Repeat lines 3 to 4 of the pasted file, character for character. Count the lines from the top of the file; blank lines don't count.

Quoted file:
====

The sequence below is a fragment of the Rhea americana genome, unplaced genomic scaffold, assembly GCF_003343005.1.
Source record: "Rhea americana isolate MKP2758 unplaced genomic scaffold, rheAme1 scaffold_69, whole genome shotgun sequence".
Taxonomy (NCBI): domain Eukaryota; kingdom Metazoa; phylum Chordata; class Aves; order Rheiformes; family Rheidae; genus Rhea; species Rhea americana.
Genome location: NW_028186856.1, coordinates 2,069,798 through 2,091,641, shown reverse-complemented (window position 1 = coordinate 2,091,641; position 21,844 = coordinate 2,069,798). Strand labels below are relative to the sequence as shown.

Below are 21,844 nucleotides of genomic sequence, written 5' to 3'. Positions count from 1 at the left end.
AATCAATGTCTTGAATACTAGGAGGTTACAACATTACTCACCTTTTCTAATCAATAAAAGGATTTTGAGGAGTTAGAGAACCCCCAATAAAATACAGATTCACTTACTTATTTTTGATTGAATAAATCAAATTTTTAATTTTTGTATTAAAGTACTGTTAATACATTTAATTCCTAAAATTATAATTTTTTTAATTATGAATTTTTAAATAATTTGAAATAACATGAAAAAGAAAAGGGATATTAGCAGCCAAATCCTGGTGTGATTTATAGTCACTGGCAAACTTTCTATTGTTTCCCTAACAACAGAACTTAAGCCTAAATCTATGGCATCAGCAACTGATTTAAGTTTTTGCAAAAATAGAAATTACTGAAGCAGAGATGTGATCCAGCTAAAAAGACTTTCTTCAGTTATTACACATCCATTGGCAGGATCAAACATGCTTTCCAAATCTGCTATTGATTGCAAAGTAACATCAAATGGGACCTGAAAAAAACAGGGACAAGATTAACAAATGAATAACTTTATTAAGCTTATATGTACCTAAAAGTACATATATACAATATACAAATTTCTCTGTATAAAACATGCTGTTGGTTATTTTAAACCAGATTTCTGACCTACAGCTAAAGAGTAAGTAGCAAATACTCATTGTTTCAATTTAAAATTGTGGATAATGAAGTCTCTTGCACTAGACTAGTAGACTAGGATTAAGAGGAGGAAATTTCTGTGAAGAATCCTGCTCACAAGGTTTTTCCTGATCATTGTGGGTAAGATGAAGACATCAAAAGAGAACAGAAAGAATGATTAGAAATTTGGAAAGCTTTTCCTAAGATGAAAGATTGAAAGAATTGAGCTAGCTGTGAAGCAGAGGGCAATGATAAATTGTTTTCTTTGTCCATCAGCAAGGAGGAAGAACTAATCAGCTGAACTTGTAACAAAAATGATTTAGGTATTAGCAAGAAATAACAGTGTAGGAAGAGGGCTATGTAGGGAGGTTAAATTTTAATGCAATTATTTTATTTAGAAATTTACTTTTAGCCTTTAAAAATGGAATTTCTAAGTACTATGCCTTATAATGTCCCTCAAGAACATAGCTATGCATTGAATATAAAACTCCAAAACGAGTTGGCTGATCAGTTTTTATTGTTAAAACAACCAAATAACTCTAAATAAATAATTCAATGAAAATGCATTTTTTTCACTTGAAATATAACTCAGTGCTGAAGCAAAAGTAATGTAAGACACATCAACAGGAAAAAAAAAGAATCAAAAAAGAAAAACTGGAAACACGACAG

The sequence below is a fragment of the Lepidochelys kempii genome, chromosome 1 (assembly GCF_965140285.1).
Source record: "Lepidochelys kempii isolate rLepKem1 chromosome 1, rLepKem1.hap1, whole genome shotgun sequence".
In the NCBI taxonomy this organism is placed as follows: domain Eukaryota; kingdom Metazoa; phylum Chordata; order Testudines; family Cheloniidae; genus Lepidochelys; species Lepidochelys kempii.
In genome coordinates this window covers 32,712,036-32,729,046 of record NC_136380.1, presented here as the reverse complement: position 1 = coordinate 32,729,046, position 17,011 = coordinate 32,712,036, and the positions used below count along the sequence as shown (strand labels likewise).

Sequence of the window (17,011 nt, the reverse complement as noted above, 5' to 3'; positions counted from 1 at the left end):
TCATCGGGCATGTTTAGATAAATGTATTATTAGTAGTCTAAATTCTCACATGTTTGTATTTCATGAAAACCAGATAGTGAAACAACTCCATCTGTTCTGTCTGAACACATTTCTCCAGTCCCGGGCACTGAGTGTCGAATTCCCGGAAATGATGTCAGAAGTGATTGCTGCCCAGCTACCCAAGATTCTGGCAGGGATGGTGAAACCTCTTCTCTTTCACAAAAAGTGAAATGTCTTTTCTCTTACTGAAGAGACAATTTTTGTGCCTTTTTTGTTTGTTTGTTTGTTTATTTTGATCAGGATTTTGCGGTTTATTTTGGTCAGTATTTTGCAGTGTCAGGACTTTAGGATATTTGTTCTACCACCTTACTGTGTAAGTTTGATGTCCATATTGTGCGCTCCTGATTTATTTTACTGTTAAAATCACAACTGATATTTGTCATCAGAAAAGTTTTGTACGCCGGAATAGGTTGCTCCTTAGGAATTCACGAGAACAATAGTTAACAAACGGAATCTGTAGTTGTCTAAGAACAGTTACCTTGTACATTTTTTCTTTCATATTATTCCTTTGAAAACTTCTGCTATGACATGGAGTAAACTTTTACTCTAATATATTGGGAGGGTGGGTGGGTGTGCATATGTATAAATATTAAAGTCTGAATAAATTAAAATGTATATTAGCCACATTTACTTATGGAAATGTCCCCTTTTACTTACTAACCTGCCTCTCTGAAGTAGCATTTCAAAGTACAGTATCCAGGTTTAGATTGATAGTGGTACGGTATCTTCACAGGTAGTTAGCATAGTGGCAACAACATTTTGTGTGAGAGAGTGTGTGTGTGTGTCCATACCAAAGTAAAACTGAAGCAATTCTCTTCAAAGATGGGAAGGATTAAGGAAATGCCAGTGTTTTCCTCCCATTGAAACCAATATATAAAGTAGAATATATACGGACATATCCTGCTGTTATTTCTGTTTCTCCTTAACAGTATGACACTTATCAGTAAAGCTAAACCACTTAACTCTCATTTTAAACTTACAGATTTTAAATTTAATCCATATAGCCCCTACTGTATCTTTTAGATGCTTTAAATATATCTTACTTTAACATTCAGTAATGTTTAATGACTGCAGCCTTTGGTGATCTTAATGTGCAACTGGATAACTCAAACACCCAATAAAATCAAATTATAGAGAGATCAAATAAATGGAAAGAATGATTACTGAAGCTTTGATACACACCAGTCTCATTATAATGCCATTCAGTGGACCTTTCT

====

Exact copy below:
Taxonomy (NCBI): domain Eukaryota; kingdom Metazoa; phylum Chordata; class Aves; order Rheiformes; family Rheidae; genus Rhea; species Rhea americana.
Genome location: NW_028186856.1, coordinates 2,069,798 through 2,091,641, shown reverse-complemented (window position 1 = coordinate 2,091,641; position 21,844 = coordinate 2,069,798). Strand labels below are relative to the sequence as shown.